As Uncle Firmin headed back toward home on Monday night, I followed in his wake.
It was a gentle ride as the wheelmaster steadily and gently negotiated the curves and hills and glides and stops. A practiced feel of the big vehicle’s ways on the road was obvious.
Many had made this journey and many more would.
I thought at this hour of the night, in this direction, the big station wagon would probably be doing what it was designed for. There was no fold-down way-back seat. It took a long downhill stretch for my pickups lights to confirm: Someone’s going home. The shroud, visible briefly, covered Uncle Firmin on his last ride down Spear Street.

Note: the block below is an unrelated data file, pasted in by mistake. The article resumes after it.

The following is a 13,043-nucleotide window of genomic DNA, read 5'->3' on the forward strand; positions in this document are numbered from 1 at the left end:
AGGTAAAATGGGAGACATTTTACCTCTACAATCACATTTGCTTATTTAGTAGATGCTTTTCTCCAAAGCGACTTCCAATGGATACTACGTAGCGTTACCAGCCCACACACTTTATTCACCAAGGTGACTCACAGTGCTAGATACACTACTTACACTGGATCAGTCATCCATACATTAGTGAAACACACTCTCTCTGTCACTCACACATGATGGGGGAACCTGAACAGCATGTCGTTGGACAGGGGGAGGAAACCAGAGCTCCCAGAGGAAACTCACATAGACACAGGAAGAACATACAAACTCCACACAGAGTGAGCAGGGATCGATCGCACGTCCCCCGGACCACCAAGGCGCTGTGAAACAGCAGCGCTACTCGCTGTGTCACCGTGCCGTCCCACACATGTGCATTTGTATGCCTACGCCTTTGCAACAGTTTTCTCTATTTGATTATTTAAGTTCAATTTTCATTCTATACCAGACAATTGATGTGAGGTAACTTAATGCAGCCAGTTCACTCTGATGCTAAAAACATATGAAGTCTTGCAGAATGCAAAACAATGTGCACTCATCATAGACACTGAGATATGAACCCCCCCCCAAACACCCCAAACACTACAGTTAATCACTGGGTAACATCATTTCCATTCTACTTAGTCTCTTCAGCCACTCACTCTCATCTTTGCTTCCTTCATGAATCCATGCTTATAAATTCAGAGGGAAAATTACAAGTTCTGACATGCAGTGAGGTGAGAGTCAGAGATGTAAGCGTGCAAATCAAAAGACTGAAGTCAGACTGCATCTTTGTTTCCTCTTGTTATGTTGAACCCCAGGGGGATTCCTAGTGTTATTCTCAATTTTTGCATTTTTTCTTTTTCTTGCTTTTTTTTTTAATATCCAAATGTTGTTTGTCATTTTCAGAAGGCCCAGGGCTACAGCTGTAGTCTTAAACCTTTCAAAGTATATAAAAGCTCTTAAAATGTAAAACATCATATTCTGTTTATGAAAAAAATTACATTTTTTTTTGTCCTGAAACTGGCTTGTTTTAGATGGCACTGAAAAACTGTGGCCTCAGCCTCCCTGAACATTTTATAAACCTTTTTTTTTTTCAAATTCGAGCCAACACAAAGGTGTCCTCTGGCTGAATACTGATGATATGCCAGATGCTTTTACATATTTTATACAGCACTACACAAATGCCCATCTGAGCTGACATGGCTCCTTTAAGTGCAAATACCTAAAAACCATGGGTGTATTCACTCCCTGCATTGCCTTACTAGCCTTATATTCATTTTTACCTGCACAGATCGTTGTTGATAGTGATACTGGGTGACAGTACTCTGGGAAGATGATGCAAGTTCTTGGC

Showing respect I hoped, I followed with extra distance between us, aiming not to add glare to the rearview, leaving the funeral director to concentrate on the road ahead with its many possible hazards. Critters big and small cross in several places along Spear at all hours. Oncoming traffic crosses the centerline all the time, at least bicyclists probably wouldn’t be out this late. I thought, it must be rare for a hearse driver to be involved in an accident and rarer still for the fault to be his or hers. A smooth, gentle trip toward a families’ love is the mission, I’ve been told.
Was there anyone with the driver? Did they talk? What about? Are the topics always respectful too? If the funeral home people knew their cherished passenger, can they share a last joke or story without regret? I don’t think they play the radio.